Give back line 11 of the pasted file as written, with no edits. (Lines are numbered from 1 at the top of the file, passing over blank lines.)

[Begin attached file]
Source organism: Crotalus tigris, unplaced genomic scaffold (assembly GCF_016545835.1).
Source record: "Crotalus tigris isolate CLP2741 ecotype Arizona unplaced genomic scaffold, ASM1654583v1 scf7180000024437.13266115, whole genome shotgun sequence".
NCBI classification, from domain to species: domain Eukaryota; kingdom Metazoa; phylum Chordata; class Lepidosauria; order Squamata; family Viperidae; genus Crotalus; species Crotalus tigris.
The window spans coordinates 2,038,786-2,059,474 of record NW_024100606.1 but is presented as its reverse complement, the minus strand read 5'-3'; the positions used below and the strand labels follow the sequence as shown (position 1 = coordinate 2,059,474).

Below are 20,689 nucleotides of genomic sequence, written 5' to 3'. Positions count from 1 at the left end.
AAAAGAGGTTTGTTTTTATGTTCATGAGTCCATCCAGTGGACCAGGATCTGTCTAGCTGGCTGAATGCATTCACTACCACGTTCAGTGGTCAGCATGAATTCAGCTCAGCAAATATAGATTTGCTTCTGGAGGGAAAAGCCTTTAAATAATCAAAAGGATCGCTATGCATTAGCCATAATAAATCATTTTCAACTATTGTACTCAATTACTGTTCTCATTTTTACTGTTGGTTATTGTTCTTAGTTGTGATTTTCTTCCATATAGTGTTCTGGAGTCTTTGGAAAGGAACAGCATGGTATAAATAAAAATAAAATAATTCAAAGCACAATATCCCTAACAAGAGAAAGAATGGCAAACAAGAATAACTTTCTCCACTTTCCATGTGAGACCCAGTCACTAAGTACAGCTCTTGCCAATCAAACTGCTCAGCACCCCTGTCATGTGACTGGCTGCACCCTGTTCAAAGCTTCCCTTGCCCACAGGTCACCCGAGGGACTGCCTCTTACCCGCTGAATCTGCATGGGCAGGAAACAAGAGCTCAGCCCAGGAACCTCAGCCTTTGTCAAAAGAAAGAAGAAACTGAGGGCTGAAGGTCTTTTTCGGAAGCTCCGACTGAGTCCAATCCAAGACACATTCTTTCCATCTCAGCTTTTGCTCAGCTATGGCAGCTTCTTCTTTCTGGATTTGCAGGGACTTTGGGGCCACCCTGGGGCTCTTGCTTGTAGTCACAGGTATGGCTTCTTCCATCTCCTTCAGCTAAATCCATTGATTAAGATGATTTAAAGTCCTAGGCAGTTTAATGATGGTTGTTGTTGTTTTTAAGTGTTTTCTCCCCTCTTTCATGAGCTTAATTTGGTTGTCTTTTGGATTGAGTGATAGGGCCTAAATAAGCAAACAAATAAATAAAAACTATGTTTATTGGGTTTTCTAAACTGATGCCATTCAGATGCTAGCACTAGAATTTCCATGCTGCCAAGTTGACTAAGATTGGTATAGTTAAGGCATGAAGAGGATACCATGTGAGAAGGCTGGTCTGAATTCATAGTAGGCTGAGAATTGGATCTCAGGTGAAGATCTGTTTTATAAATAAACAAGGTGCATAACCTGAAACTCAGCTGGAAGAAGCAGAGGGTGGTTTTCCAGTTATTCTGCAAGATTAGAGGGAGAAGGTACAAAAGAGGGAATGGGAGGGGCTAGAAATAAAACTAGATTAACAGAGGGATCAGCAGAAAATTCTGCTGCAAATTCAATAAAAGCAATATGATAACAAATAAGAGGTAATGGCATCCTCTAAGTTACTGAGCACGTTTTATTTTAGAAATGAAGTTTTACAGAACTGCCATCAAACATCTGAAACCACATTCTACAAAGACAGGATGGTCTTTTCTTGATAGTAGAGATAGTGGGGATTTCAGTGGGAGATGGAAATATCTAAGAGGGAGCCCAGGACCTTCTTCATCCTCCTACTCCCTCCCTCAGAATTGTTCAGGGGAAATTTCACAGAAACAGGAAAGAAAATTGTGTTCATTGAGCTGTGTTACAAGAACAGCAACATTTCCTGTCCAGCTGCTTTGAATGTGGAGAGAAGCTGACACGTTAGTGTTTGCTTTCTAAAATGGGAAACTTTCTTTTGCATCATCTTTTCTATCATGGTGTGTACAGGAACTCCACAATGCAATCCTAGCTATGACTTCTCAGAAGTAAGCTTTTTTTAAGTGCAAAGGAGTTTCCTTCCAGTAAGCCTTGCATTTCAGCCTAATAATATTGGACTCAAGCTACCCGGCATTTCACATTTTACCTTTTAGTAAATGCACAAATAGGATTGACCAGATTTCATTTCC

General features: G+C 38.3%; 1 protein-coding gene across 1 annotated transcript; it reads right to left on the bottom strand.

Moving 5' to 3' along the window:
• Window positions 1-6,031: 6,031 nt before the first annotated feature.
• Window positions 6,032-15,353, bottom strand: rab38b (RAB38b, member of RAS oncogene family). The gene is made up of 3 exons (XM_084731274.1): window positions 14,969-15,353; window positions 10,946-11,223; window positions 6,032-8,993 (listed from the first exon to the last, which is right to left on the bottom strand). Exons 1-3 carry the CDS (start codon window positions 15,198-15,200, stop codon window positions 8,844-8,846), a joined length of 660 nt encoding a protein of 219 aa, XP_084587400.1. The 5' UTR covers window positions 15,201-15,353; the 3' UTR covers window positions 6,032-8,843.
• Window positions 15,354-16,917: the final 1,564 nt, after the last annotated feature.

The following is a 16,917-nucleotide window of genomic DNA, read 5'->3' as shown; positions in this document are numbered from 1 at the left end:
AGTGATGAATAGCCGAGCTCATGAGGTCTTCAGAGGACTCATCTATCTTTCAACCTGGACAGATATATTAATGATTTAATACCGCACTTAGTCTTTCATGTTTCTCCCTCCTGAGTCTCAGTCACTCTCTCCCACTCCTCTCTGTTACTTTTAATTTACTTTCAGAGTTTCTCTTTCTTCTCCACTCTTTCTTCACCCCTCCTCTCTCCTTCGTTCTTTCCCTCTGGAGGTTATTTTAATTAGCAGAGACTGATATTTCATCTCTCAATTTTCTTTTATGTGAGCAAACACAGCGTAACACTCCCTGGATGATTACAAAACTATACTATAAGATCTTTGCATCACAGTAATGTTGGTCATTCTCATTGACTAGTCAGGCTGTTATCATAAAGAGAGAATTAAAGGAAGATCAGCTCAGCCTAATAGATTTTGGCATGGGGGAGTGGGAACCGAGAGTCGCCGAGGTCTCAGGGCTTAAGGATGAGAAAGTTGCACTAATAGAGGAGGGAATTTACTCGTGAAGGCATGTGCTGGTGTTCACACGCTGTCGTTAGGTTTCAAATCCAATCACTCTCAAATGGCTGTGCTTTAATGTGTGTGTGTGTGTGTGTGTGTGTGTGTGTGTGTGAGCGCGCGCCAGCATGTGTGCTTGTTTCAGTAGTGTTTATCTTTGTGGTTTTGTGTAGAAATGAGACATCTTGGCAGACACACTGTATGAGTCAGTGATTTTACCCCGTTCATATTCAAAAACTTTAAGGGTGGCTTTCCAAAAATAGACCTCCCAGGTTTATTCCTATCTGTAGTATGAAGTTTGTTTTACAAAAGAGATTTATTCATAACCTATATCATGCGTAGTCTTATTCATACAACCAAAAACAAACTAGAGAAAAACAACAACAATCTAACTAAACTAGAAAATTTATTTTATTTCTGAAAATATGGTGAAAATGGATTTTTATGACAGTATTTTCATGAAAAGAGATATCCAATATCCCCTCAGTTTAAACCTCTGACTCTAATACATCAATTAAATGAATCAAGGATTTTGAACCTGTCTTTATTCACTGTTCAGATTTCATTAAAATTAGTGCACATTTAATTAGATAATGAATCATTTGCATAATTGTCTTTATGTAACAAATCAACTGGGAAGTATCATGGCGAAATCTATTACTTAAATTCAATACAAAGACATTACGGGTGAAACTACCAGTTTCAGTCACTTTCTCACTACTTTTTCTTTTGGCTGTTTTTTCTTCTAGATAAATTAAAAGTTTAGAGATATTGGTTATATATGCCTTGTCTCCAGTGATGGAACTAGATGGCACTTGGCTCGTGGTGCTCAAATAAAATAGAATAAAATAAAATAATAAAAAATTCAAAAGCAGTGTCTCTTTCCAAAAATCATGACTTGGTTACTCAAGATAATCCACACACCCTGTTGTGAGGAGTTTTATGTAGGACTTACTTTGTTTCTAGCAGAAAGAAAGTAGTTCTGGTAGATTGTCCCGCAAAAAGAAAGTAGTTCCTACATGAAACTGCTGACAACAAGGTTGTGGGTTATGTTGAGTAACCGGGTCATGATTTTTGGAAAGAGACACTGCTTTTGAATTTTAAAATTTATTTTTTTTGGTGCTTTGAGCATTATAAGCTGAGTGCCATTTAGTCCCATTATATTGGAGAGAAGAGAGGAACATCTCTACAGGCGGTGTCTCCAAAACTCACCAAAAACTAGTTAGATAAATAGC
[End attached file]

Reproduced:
• Window positions 15,354-16,917: the final 1,564 nt, after the last annotated feature.